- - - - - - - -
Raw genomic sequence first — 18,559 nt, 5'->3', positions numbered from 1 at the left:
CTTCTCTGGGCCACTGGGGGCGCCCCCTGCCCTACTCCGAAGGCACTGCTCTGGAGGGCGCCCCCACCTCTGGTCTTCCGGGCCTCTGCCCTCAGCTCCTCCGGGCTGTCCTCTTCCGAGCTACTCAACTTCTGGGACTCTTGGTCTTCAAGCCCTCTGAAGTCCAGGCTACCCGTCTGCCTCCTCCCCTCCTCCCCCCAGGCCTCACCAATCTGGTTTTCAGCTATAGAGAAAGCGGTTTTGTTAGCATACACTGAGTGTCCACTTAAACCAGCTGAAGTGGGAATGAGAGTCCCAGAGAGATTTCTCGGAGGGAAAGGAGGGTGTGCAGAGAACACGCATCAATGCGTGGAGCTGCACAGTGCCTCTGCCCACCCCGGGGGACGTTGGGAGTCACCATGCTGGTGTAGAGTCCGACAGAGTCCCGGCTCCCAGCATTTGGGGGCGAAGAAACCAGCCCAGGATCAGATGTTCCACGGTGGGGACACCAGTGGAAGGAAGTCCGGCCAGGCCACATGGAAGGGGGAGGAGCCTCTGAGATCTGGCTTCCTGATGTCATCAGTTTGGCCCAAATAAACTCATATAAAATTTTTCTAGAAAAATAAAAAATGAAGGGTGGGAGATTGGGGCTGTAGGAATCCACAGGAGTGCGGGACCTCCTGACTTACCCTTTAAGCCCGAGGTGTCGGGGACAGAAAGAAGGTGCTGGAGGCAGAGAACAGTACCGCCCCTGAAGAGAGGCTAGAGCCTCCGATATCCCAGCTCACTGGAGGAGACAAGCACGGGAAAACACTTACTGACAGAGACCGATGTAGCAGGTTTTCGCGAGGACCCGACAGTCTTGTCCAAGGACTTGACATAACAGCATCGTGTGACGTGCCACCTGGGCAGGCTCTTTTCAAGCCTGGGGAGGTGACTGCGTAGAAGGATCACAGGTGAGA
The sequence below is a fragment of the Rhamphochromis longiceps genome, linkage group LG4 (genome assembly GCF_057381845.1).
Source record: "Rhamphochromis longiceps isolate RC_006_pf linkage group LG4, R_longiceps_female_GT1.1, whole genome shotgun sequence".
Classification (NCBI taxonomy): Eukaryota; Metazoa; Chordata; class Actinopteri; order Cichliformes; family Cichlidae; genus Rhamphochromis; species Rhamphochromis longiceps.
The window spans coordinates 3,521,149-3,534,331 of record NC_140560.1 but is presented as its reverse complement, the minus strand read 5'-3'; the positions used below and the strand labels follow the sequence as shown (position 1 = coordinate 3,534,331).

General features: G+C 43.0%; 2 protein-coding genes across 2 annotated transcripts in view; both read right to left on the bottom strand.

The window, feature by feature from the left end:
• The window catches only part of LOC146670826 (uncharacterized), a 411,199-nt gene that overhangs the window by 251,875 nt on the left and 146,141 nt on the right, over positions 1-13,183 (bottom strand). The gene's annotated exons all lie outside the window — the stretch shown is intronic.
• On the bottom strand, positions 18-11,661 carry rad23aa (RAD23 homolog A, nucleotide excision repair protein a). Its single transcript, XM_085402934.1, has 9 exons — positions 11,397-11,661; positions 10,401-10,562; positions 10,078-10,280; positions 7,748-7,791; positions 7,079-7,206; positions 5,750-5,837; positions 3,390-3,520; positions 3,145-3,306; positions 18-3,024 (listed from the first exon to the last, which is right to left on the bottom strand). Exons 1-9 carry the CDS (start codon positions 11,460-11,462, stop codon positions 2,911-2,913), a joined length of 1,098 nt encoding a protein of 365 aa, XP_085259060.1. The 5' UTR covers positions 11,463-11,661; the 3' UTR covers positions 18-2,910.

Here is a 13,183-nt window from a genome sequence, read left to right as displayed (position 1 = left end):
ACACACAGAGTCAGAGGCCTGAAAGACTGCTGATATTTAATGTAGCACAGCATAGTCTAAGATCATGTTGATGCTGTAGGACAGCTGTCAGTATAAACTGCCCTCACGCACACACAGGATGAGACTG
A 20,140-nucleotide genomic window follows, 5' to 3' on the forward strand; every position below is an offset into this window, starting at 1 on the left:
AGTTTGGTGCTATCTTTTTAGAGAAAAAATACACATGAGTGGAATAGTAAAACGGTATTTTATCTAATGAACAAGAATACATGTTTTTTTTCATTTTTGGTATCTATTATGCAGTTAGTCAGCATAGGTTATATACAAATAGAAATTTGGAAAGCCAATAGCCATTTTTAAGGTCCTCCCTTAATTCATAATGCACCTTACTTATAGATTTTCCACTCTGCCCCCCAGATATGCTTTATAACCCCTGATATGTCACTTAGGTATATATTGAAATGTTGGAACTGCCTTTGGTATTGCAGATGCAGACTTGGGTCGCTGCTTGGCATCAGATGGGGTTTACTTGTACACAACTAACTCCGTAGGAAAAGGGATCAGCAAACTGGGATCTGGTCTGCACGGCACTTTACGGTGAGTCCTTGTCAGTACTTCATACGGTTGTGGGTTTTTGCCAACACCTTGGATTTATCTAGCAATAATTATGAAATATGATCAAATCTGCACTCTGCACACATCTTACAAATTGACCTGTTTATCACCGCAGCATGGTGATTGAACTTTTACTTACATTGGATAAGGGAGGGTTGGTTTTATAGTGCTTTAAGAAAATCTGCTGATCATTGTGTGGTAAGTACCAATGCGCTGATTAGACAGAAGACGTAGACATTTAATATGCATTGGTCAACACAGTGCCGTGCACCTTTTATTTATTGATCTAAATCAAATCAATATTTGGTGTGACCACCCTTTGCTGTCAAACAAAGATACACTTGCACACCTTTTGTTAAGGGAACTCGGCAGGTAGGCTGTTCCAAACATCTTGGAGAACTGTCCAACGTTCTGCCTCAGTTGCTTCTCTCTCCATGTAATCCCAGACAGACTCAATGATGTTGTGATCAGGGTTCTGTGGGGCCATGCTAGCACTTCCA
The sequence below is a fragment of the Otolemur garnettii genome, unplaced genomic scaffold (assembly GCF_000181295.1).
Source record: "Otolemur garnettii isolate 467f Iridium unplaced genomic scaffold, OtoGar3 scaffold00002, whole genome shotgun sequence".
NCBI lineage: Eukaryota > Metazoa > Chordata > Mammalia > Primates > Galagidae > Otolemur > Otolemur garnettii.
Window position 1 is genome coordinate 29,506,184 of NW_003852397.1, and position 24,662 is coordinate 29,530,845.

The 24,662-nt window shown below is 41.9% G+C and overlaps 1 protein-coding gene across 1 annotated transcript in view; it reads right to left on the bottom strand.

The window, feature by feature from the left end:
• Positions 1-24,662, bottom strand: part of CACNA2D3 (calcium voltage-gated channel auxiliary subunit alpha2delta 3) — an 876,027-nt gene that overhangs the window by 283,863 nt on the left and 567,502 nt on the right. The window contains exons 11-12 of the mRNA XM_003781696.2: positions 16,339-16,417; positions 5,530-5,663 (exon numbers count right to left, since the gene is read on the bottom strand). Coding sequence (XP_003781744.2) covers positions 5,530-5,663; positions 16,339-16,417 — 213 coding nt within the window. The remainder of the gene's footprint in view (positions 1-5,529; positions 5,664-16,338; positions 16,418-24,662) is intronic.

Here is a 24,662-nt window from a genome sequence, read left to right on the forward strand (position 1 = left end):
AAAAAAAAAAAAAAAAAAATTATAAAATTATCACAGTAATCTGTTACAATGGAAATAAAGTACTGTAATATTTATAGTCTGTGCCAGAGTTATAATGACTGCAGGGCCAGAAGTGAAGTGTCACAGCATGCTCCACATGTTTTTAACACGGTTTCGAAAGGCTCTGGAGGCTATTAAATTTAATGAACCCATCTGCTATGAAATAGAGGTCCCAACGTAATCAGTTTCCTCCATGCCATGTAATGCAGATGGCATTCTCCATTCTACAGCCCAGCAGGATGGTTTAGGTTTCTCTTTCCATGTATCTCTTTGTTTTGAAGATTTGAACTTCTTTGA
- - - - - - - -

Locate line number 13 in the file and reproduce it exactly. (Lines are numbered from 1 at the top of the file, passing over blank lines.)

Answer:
A 20,140-nucleotide genomic window follows, 5' to 3' on the forward strand; every position below is an offset into this window, starting at 1 on the left: